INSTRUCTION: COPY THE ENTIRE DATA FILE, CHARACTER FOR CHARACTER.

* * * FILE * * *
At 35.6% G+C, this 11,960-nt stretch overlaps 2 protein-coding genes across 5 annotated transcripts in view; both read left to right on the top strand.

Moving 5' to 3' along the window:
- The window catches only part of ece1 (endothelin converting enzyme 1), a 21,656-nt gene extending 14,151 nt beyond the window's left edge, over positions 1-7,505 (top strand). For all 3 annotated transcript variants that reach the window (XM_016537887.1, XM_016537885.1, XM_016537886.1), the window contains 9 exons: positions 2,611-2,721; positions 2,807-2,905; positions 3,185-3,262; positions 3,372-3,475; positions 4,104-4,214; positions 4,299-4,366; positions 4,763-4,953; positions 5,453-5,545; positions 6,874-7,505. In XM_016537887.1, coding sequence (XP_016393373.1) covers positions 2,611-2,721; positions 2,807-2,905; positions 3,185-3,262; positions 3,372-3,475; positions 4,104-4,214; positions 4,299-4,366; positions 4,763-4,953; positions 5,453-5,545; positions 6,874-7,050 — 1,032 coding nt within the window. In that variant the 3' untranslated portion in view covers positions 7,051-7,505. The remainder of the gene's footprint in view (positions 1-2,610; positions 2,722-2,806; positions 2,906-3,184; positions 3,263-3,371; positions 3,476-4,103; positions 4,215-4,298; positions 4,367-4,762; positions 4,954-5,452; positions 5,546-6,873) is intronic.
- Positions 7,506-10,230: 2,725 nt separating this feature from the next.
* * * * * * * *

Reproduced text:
At 35.6% G+C, this 11,960-nt stretch overlaps 2 protein-coding genes across 5 annotated transcripts in view; both read left to right on the top strand.

Moving 5' to 3' along the window:
- The window catches only part of ece1 (endothelin converting enzyme 1), a 21,656-nt gene extending 14,151 nt beyond the window's left edge, over positions 1-7,505 (top strand). For all 3 annotated transcript variants that reach the window (XM_016537887.1, XM_016537885.1, XM_016537886.1), the window contains 9 exons: positions 2,611-2,721; positions 2,807-2,905; positions 3,185-3,262; positions 3,372-3,475; positions 4,104-4,214; positions 4,299-4,366; positions 4,763-4,953; positions 5,453-5,545; positions 6,874-7,505. In XM_016537887.1, coding sequence (XP_016393373.1) covers positions 2,611-2,721; positions 2,807-2,905; positions 3,185-3,262; positions 3,372-3,475; positions 4,104-4,214; positions 4,299-4,366; positions 4,763-4,953; positions 5,453-5,545; positions 6,874-7,050 — 1,032 coding nt within the window. In that variant the 3' untranslated portion in view covers positions 7,051-7,505. The remainder of the gene's footprint in view (positions 1-2,610; positions 2,722-2,806; positions 2,906-3,184; positions 3,263-3,371; positions 3,476-4,103; positions 4,215-4,298; positions 4,367-4,762; positions 4,954-5,452; positions 5,546-6,873) is intronic.
- Positions 7,506-10,230: 2,725 nt separating this feature from the next.